Pig Pickin’ and Square Dancing in North Carolina: Bootlegger’s Daughter, Margaret Maron

Thorndike Press, 1992

ISBN 0786223278 (ISBN13: 9780786223275)


Part of the Mysteries from Every State Reading Challenge

Bootleggers coverBootlegger’s Daughter was exactly what I expected it to be and perfect for this challenge. Maron’s fictional Colleton County is what the author believes small-town North Carolina to be, and with it, she paints a picture of the state, its people, its culture, and its values.

In her first novel of the series and 1993 Edgar Winner, Maron introduces Deborah Knott, a thirty-something attorney who knows everyone and is known by everyone in the little North Carolina farming town. An unusual character, Deborah is the only girl in a family of several brothers and loves to fish and carries a gun in the trunk of her car.

Deborah seems content with her life as an attorney, if not thrilled that she’s single. She is running for district judge and everything appears to be going well for her until Gayle Whitehead asks her to help her look into her mother’s murder 18 years ago.

Deborah is the somewhat reticent sleuth that is gradually drawn in by the secrets she uncovers surrounding Janie Whitehead’s death and the people around her. The plot is well-constructed and I didn’t figure it out until the killer was revealed at the end, but what really shines is Maron’s portrayal of life in small-town North Carolina.

As this challenge progresses, there are definitely patterns emerging, and this novel is part of the southern novels that reflect a culture that centers around society, family, friends, and celebration. Alcohol and drinking plays a large role in the book, as it did in Midnight in the Garden of Good and Evil, The Quiet Game, and New Orleans Mourning. There is also a general acceptance and indulgence of quirky and even somewhat criminal personalities in all four books.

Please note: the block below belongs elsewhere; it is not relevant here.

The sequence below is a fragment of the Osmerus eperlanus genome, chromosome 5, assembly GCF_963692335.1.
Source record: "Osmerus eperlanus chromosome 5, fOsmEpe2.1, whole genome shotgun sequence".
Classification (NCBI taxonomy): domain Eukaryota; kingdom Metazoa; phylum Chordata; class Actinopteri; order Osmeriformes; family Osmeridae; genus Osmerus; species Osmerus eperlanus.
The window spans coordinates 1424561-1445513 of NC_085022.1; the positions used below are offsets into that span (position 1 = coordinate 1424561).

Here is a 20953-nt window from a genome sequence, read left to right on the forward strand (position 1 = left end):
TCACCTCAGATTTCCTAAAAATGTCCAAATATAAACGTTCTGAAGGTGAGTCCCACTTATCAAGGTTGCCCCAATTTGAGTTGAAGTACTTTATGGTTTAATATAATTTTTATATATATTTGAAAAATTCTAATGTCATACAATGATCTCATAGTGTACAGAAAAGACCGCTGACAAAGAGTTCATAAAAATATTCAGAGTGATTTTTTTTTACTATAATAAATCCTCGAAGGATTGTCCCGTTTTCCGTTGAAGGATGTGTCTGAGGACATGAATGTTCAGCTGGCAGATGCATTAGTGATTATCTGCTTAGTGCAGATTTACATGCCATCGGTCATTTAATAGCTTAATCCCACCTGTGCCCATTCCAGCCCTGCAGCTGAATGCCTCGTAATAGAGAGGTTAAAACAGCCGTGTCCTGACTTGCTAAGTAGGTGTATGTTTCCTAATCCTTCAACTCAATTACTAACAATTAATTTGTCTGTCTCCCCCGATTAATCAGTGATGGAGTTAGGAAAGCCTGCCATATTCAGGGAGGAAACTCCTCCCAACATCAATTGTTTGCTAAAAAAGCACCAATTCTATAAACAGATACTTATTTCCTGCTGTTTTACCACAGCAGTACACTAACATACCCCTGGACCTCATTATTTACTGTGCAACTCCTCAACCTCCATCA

I loved the description of the pickin’ and the dancing at both parties described in the book. I also liked the descriptions of family, and how close the Knott family was despite their differences.

Like all the other books set in the southern U.S., this book also dealt with race. However, sexual orientation, not race, ends up being a stronger theme in the novel. I was actually surprised at how some of the more subtle descriptions of homosexuality and reactions to t mirror many of the conversations surrounding sexual orientation today.

All in all, an entertaining read and a great description of North Carolina.

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